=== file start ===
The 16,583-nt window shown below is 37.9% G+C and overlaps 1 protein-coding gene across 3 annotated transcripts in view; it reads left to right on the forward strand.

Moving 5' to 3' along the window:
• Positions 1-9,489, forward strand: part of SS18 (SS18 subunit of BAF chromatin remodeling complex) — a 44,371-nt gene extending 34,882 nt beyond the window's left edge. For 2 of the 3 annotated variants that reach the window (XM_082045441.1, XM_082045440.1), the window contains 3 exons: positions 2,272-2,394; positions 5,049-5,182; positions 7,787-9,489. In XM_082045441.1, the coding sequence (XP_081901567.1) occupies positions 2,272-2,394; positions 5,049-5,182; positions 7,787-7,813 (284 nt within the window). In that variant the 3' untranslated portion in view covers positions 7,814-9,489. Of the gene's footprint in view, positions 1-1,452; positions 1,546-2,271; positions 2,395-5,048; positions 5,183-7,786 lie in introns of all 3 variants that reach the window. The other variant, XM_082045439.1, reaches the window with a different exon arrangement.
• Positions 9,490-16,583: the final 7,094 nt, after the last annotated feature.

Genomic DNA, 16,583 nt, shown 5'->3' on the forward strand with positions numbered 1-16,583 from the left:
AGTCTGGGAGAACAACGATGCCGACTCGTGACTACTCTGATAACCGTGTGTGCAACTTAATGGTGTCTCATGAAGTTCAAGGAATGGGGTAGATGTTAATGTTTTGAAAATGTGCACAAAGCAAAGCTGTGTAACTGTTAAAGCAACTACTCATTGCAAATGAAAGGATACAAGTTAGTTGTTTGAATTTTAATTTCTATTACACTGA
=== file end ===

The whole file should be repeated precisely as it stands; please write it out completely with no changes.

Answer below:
The 16,583-nt window shown below is 37.9% G+C and overlaps 1 protein-coding gene across 3 annotated transcripts in view; it reads left to right on the forward strand.

Moving 5' to 3' along the window:
• Positions 1-9,489, forward strand: part of SS18 (SS18 subunit of BAF chromatin remodeling complex) — a 44,371-nt gene extending 34,882 nt beyond the window's left edge. For 2 of the 3 annotated variants that reach the window (XM_082045441.1, XM_082045440.1), the window contains 3 exons: positions 2,272-2,394; positions 5,049-5,182; positions 7,787-9,489. In XM_082045441.1, the coding sequence (XP_081901567.1) occupies positions 2,272-2,394; positions 5,049-5,182; positions 7,787-7,813 (284 nt within the window). In that variant the 3' untranslated portion in view covers positions 7,814-9,489. Of the gene's footprint in view, positions 1-1,452; positions 1,546-2,271; positions 2,395-5,048; positions 5,183-7,786 lie in introns of all 3 variants that reach the window. The other variant, XM_082045439.1, reaches the window with a different exon arrangement.
• Positions 9,490-16,583: the final 7,094 nt, after the last annotated feature.

Genomic DNA, 16,583 nt, shown 5'->3' on the forward strand with positions numbered 1-16,583 from the left:
AGTCTGGGAGAACAACGATGCCGACTCGTGACTACTCTGATAACCGTGTGTGCAACTTAATGGTGTCTCATGAAGTTCAAGGAATGGGGTAGATGTTAATGTTTTGAAAATGTGCACAAAGCAAAGCTGTGTAACTGTTAAAGCAACTACTCATTGCAAATGAAAGGATACAAGTTAGTTGTTTGAATTTTAATTTCTATTACACTGA